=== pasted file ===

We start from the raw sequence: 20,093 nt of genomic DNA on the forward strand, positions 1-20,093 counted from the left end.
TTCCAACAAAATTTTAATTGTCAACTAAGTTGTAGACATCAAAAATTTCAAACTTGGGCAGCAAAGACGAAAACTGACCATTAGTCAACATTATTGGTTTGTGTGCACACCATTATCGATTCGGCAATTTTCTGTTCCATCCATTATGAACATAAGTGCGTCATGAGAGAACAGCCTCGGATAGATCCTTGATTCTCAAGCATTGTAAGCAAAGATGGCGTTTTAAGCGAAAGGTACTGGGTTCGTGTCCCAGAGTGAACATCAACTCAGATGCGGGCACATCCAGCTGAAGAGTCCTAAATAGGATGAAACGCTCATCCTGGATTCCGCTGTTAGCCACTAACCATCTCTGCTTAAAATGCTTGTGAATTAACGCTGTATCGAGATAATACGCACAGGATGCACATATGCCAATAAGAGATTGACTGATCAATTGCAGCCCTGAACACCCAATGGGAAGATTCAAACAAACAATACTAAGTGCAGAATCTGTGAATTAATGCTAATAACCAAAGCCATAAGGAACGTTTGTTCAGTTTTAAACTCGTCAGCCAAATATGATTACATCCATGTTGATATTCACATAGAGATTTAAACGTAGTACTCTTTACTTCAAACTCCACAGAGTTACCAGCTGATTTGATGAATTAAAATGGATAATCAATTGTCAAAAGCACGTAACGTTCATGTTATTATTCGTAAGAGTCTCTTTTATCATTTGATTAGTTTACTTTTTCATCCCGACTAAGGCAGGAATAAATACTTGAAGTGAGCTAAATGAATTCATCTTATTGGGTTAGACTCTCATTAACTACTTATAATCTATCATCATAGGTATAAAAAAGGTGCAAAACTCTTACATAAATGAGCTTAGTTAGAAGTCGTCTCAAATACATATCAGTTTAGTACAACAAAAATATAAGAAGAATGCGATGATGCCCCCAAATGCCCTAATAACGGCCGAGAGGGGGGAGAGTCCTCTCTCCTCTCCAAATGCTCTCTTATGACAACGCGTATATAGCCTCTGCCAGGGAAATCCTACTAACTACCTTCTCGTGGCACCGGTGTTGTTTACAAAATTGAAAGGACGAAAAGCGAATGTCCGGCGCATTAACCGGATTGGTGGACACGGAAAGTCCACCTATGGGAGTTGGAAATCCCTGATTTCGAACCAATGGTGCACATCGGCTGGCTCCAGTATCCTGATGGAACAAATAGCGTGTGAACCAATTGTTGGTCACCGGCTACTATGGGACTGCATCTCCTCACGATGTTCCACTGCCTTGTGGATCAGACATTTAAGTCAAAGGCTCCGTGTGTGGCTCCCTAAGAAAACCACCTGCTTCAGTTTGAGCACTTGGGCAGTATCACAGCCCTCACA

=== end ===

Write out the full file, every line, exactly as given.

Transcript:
We start from the raw sequence: 20,093 nt of genomic DNA on the forward strand, positions 1-20,093 counted from the left end.
TTCCAACAAAATTTTAATTGTCAACTAAGTTGTAGACATCAAAAATTTCAAACTTGGGCAGCAAAGACGAAAACTGACCATTAGTCAACATTATTGGTTTGTGTGCACACCATTATCGATTCGGCAATTTTCTGTTCCATCCATTATGAACATAAGTGCGTCATGAGAGAACAGCCTCGGATAGATCCTTGATTCTCAAGCATTGTAAGCAAAGATGGCGTTTTAAGCGAAAGGTACTGGGTTCGTGTCCCAGAGTGAACATCAACTCAGATGCGGGCACATCCAGCTGAAGAGTCCTAAATAGGATGAAACGCTCATCCTGGATTCCGCTGTTAGCCACTAACCATCTCTGCTTAAAATGCTTGTGAATTAACGCTGTATCGAGATAATACGCACAGGATGCACATATGCCAATAAGAGATTGACTGATCAATTGCAGCCCTGAACACCCAATGGGAAGATTCAAACAAACAATACTAAGTGCAGAATCTGTGAATTAATGCTAATAACCAAAGCCATAAGGAACGTTTGTTCAGTTTTAAACTCGTCAGCCAAATATGATTACATCCATGTTGATATTCACATAGAGATTTAAACGTAGTACTCTTTACTTCAAACTCCACAGAGTTACCAGCTGATTTGATGAATTAAAATGGATAATCAATTGTCAAAAGCACGTAACGTTCATGTTATTATTCGTAAGAGTCTCTTTTATCATTTGATTAGTTTACTTTTTCATCCCGACTAAGGCAGGAATAAATACTTGAAGTGAGCTAAATGAATTCATCTTATTGGGTTAGACTCTCATTAACTACTTATAATCTATCATCATAGGTATAAAAAAGGTGCAAAACTCTTACATAAATGAGCTTAGTTAGAAGTCGTCTCAAATACATATCAGTTTAGTACAACAAAAATATAAGAAGAATGCGATGATGCCCCCAAATGCCCTAATAACGGCCGAGAGGGGGGAGAGTCCTCTCTCCTCTCCAAATGCTCTCTTATGACAACGCGTATATAGCCTCTGCCAGGGAAATCCTACTAACTACCTTCTCGTGGCACCGGTGTTGTTTACAAAATTGAAAGGACGAAAAGCGAATGTCCGGCGCATTAACCGGATTGGTGGACACGGAAAGTCCACCTATGGGAGTTGGAAATCCCTGATTTCGAACCAATGGTGCACATCGGCTGGCTCCAGTATCCTGATGGAACAAATAGCGTGTGAACCAATTGTTGGTCACCGGCTACTATGGGACTGCATCTCCTCACGATGTTCCACTGCCTTGTGGATCAGACATTTAAGTCAAAGGCTCCGTGTGTGGCTCCCTAAGAAAACCACCTGCTTCAGTTTGAGCACTTGGGCAGTATCACAGCCCTCACA